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Teenagers are to be shamed into staying on at school beyond the age of 16 by warning the potential drop-outs are co...
Teenagers are to be shamed into staying on at school beyond the age of 16 by warning the potential drop-outs are costing Britain£15bn a year, according to The Independent on Sunday (p11).

Education secretary Estelle Morris has been given new figures showing that the country is losing an estimated£97,000 for every child who drops out of school at 16 in a lifetime of higher unemployment, low wages, lower productivity, higher crime, ill health, unwanted pregnancies and drug misuse.

These figures will be used to try to make British teenagers feel the same sense of shame about dropping out of full-time education at 16 as their American counterparts.

A white paper on keeping children in education from 14 to 19 will not attempt to raise the school-leaving age, but pupils will be paid to stay on at school with education maintenance allowances of up to£40 a week across the country. The allowances will be extended from pilot schemes by chancellor Gordon Brown in the comprehensive spending review at a cost of£600m. Students over 16 in full-time education and whose parents' gross income is below£30,000 will benefit.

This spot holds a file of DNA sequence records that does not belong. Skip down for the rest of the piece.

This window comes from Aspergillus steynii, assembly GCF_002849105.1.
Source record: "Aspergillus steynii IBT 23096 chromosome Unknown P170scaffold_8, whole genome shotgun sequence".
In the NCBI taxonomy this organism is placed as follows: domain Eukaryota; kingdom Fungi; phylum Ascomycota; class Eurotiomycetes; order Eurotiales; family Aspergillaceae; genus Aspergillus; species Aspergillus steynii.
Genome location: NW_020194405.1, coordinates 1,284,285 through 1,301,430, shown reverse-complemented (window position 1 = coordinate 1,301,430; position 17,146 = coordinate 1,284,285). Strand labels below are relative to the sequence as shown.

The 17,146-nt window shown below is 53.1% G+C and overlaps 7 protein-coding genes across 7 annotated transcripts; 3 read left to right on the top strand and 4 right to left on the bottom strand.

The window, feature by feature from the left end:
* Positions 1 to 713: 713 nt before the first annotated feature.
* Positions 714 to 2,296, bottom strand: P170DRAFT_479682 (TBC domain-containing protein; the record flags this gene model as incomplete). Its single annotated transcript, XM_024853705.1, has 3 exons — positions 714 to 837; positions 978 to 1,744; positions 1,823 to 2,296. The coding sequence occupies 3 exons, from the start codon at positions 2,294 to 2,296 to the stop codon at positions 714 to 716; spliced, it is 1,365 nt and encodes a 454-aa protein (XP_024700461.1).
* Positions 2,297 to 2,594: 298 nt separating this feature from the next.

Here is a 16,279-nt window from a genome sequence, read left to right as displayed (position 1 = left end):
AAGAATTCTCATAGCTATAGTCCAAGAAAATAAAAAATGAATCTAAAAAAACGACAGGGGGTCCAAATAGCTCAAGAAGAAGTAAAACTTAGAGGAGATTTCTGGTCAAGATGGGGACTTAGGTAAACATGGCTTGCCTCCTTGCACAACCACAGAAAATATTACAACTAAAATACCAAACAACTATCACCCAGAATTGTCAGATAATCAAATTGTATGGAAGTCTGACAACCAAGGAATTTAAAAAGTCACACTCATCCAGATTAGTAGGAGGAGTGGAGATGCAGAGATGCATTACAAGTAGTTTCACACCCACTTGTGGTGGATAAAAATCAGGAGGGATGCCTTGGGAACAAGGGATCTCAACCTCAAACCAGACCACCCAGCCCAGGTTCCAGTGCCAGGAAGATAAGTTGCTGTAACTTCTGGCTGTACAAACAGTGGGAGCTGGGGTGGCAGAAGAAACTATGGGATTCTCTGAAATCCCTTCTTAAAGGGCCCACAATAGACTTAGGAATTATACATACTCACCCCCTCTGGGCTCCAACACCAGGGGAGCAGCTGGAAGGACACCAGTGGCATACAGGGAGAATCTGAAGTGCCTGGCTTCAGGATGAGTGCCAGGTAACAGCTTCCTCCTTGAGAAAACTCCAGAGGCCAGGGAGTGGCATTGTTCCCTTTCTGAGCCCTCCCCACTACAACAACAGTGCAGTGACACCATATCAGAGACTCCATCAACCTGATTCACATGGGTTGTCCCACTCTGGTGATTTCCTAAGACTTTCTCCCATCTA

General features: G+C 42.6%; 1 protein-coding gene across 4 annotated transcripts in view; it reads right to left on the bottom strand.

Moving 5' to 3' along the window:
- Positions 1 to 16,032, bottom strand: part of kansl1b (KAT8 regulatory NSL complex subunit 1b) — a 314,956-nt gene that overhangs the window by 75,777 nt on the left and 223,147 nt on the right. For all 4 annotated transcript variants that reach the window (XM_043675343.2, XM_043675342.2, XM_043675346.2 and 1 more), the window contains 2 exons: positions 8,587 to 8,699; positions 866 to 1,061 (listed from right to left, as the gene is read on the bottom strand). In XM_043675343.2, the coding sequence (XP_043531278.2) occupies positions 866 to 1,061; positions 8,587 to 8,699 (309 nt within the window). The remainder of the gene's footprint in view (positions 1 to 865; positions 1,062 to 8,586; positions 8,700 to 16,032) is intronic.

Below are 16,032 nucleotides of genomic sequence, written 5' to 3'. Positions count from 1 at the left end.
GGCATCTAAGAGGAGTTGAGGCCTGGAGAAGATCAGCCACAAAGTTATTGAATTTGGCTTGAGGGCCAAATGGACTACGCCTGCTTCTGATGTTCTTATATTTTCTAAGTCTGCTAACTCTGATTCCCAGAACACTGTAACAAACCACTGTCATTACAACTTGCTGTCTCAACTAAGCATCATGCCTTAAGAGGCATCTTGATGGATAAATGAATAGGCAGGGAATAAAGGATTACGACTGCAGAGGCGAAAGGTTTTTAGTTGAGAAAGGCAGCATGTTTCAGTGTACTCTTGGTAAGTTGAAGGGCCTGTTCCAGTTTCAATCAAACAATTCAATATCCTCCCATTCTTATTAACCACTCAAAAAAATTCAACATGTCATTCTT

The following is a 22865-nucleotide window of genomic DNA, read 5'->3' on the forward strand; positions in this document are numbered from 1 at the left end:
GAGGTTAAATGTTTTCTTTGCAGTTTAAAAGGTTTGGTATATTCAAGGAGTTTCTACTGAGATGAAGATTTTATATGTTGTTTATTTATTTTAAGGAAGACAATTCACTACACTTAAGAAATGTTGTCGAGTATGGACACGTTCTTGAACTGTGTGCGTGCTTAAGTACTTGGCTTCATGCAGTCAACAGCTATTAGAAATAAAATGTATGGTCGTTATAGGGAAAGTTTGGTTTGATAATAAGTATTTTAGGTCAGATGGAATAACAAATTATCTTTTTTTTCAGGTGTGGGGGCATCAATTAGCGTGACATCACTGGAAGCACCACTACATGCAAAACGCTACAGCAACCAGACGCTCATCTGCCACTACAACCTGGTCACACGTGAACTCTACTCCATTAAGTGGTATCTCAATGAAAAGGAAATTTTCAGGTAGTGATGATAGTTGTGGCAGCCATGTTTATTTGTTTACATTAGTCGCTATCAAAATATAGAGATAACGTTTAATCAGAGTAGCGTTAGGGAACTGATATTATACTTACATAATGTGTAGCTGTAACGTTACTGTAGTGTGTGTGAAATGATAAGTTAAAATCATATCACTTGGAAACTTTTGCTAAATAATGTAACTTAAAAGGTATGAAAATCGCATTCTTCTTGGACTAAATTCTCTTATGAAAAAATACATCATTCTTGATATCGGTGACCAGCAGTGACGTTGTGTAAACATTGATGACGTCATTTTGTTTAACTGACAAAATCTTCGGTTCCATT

Exam pressure on children has increased to such an extent that some are leaving school early to escape it, reported The Observer (p4).

The stress on 16-year-olds studying for AS levels are also leading to depression and panic attacks.

According to research by the Association of Teachers and Lecturers, the pressure of studying more subjects than their predecessors has meant that children no longer have time for 'enrichment' activities such as sports, music and reading for pleasure. Children's development was suffering as a result of the 'shambles' of the AS exams.

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